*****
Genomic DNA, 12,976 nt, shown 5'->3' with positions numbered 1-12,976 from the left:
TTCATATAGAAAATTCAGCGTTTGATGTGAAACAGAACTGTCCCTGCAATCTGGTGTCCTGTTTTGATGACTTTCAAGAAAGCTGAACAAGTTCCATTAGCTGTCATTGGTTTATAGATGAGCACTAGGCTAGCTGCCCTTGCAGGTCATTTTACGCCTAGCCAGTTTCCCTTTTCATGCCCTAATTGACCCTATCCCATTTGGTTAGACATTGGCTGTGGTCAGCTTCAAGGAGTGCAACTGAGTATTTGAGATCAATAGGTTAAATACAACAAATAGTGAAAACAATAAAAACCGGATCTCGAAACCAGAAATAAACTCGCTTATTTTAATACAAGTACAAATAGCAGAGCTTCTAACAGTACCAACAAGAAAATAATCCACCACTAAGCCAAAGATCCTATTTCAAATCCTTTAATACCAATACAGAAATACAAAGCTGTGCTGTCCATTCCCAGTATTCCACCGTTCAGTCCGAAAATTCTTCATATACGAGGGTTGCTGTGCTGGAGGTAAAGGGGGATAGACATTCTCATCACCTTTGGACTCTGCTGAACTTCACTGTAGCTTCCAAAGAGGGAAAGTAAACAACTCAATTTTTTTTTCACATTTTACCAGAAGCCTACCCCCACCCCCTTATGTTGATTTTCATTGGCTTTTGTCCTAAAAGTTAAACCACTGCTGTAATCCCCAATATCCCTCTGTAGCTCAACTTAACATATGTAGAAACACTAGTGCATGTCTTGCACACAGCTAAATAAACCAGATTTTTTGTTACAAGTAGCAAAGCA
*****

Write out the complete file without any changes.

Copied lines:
Genomic DNA, 12,976 nt, shown 5'->3' with positions numbered 1-12,976 from the left:
TTCATATAGAAAATTCAGCGTTTGATGTGAAACAGAACTGTCCCTGCAATCTGGTGTCCTGTTTTGATGACTTTCAAGAAAGCTGAACAAGTTCCATTAGCTGTCATTGGTTTATAGATGAGCACTAGGCTAGCTGCCCTTGCAGGTCATTTTACGCCTAGCCAGTTTCCCTTTTCATGCCCTAATTGACCCTATCCCATTTGGTTAGACATTGGCTGTGGTCAGCTTCAAGGAGTGCAACTGAGTATTTGAGATCAATAGGTTAAATACAACAAATAGTGAAAACAATAAAAACCGGATCTCGAAACCAGAAATAAACTCGCTTATTTTAATACAAGTACAAATAGCAGAGCTTCTAACAGTACCAACAAGAAAATAATCCACCACTAAGCCAAAGATCCTATTTCAAATCCTTTAATACCAATACAGAAATACAAAGCTGTGCTGTCCATTCCCAGTATTCCACCGTTCAGTCCGAAAATTCTTCATATACGAGGGTTGCTGTGCTGGAGGTAAAGGGGGATAGACATTCTCATCACCTTTGGACTCTGCTGAACTTCACTGTAGCTTCCAAAGAGGGAAAGTAAACAACTCAATTTTTTTTTCACATTTTACCAGAAGCCTACCCCCACCCCCTTATGTTGATTTTCATTGGCTTTTGTCCTAAAAGTTAAACCACTGCTGTAATCCCCAATATCCCTCTGTAGCTCAACTTAACATATGTAGAAACACTAGTGCATGTCTTGCACACAGCTAAATAAACCAGATTTTTTGTTACAAGTAGCAAAGCA